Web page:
Last night's Patriots-Broncos game set viewing records, which is amazing since the Broncos were completely out of it by half time. Even I, a die hard fan, couldn't stand watching our defense give up touchdown after touchdown and asked my husband to please turn the channel. And so Tebow Fever may take a rest for a few months until the 2012 preseason. On this week's Crossroads, host Todd Wilken and I discussed media coverage of Tim Tebow -- what the media gets and doesn't get about the phenomenon. And books could probably be written about that question. Even with the Broncos complete implosion last night, there was another development that may lead to more coverage. Focus on the Family, which is a Christian organization based out of Colorado Springs, ran an advertisement where a group of young children read John 3:16.
In a previous Tebow coverage thread, I'd criticized a CBS station's report that Tebow had made an "anti-abortion" ad during the Superbowl last year. The ad didn't mention abortion, although it did have Tebow's mother talking about how thankful she was for her son. The first comment on that post came from USA Today's Cathy Grossman, who wrote:
Correct. The Focus ad never mentions abortion. However, is sole (soul?) purpose is to steer people to a very serious web site packed with anti-abortion testimony of women who risked their lives against doctors orders to continue their pregnancy. I’d say the best way to describe the super bowl ad is that it was a teaser to an anti-abortion web site. That’s why Tebow did it, not because it would just be fun to be on TV with mom.
After last night's ad, I just rewatched the Superbowl ad, and the only web site mentioned is FocusOnTheFamily.com. Tag line: "For the full Tebow story go to FocusOnTheFamily.com Celebrate family. Celebrate life."
Focus on the Family is, of course, a pro-life organization but do you think it's fair to describe the organization -- which also, well, focuses on "marriage, parenting, life challenges, faith and social issues" as having a sole purpose related to abortion?
Last night our own Sarah Pulliam Bailey had the funniest tweet of the evening, in my opinion, when -- after the John 3:16 ad ran -- she wrote:
Focus on the Family airs John 3:16 ad during the Broncos game. Wondering how many reporters will remember it as an anti-abortion commercial
Well, it did end with the tag line "A message from: Focus on the Family FocusOnTheFamily.com" so is it best to describe the John 3:16 ad as a teaser to an anti-abortion web site, right? Just kidding. Or am I? We'll see as we begin to see reports on the commercial in the mainstream media this week.
Turns out, by the way, that Grossman is somewhat responsible for the ad. Over at her Faith & Reason blog, she delivers the scoop:
The idea played on the excitement last week after Tebow threw 316 yards to beat the Steelers and John 3:16 became the most searched term on the Internet.
Focus President Jim Daly said Saturday night, "Our chief development officer had just read the USA TODAY Tuesday cover story, and sort of tossed out, 'What if we did an ad in Saturday's game focused on John 3:16?' It was a tight deadline -- we conceived, cast, shot and delivered the ad in just over three days -- but then we were working with an excellent, inspired script."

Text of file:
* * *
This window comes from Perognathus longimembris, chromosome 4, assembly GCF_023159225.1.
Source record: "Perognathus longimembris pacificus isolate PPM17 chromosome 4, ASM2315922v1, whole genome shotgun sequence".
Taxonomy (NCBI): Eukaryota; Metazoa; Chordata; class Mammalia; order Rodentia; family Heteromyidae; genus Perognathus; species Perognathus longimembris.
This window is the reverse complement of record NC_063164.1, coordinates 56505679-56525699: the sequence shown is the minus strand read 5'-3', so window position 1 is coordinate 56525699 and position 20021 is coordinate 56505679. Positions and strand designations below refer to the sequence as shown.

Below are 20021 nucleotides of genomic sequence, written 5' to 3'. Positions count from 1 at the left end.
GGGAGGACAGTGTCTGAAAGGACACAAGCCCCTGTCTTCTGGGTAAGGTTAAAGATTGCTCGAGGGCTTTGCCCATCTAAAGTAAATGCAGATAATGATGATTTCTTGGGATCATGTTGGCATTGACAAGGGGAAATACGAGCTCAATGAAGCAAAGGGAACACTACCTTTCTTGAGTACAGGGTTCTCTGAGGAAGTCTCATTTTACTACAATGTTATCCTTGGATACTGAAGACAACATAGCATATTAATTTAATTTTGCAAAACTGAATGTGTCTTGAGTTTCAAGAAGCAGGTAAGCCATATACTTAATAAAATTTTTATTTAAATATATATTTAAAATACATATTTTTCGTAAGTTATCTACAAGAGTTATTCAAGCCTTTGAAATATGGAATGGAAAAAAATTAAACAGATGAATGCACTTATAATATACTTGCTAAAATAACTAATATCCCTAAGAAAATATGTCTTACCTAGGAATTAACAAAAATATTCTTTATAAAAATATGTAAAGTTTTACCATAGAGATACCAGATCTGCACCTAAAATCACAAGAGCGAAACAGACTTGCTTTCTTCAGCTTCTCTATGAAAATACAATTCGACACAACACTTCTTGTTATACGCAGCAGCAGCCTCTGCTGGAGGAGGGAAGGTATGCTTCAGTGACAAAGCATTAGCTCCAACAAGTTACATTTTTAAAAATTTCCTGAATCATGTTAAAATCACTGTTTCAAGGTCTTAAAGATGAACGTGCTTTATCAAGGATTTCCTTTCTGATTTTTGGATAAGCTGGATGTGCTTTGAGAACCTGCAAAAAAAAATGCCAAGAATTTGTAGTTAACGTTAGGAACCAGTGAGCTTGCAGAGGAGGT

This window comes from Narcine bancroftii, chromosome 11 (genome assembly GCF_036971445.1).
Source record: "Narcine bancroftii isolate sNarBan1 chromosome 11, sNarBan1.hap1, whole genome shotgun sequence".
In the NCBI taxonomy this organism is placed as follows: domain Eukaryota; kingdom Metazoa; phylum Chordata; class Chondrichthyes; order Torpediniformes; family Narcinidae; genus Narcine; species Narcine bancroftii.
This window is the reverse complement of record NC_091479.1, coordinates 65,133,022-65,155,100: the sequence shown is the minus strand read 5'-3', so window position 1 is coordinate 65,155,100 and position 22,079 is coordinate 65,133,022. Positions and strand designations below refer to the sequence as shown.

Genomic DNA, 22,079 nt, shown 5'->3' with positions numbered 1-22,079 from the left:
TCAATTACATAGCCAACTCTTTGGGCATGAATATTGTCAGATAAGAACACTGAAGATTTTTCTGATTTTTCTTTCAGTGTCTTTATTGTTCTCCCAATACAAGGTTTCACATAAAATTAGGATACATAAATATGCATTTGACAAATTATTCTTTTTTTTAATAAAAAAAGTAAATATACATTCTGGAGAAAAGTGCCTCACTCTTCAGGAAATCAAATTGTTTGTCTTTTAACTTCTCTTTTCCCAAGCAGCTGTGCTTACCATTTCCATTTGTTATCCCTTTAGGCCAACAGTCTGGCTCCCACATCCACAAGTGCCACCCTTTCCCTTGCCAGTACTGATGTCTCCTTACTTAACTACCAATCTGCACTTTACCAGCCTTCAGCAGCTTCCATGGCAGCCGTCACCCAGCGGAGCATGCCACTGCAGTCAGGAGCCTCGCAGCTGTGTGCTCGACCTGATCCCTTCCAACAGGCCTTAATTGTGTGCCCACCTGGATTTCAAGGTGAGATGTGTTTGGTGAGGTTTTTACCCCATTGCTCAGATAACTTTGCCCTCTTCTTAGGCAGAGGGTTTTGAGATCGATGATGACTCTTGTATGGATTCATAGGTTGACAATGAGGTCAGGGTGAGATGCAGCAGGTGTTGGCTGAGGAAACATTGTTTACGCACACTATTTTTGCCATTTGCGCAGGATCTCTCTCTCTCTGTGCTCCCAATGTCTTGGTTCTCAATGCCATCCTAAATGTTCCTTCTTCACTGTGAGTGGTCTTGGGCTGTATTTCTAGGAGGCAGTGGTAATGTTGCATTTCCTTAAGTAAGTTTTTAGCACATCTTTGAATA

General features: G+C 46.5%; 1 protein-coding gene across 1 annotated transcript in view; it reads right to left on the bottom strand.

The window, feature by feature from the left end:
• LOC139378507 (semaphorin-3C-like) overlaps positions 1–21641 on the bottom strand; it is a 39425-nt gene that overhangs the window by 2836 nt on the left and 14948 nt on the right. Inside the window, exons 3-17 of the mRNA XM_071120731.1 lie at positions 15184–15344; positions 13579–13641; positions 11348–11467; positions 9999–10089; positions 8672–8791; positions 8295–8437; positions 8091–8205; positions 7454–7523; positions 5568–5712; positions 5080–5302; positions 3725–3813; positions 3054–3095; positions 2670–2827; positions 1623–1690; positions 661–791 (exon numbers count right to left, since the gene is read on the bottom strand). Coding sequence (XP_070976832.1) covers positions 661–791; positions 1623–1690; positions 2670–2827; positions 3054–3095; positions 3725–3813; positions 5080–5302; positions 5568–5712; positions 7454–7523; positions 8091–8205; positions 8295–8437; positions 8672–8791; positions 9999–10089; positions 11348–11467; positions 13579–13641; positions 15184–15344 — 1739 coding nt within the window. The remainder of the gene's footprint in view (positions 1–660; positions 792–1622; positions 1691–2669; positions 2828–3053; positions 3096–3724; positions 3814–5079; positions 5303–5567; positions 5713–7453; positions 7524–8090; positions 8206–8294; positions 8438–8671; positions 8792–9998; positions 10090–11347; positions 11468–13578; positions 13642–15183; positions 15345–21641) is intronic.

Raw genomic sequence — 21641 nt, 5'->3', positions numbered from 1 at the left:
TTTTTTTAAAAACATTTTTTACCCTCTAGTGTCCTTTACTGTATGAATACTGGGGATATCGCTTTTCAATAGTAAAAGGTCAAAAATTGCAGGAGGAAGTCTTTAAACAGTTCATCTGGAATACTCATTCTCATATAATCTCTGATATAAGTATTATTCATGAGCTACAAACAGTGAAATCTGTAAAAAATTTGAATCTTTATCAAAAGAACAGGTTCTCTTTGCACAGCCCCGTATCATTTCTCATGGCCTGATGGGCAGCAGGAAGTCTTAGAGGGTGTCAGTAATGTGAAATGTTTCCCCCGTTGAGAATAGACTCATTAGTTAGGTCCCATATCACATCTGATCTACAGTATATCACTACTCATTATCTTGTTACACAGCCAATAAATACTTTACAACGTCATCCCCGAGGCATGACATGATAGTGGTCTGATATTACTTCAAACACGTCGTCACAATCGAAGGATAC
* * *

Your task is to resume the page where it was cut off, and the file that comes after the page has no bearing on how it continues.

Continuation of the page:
Tebow made his off-gridiron ad debut two years ago with his mom, Pam, in a Super Bowl ad, also sponsored by Focus on the Family, to point viewers to their website.
Ah, the power of religion reporting.
Speaking of USA Today coverage of Tebowmania, I also rather liked this sports section piece on Tebow the man. The guy who visits with sick people before and after games. This story began with a look at the man Tebow met with this week before the loss to the Patriots. Also, many readers -- many, many, many readers -- sent along this Rick Reilly piece on the same topic. Even some cynical journalists sent it our way. It was a well written column, with passages such as this:
And it's not always kids. Tom Driscoll, a 55-year-old who is dying of brain cancer at a hospice in Denver, was Tebow's guest for the Cincinnati game. "The doctors took some of my brain," Driscoll says, "so my short-term memory is kind of shot. But that day I'll never forget. Tim is such a good man."
This whole thing makes no football sense, of course. Most NFL players hardly talk to teammates before a game, much less visit with the sick and dying.
Isn't that a huge distraction?
"Just the opposite," Tebow says. "It's by far the best thing I do to get myself ready. Here you are, about to play a game that the world says is the most important thing in the world. Win and they praise you. Lose and they crush you. And here I have a chance to talk to the coolest, most courageous people. It puts it all into perspective. The game doesn't really matter. I mean, I'll give 100 percent of my heart to win it, but in the end, the thing I most want to do is not win championships or make a lot of money, it's to invest in people's lives, to make a difference."
Back to Crossroads, we also discussed some of the coverage regarding same-sex marriage, both the sloppy way in which presidential candidate Rick Santorum's dialogue on same-sex marriage was handled by one media outlet and Reuters' botching of Pope Benedict XVI's address to the diplomatic corps.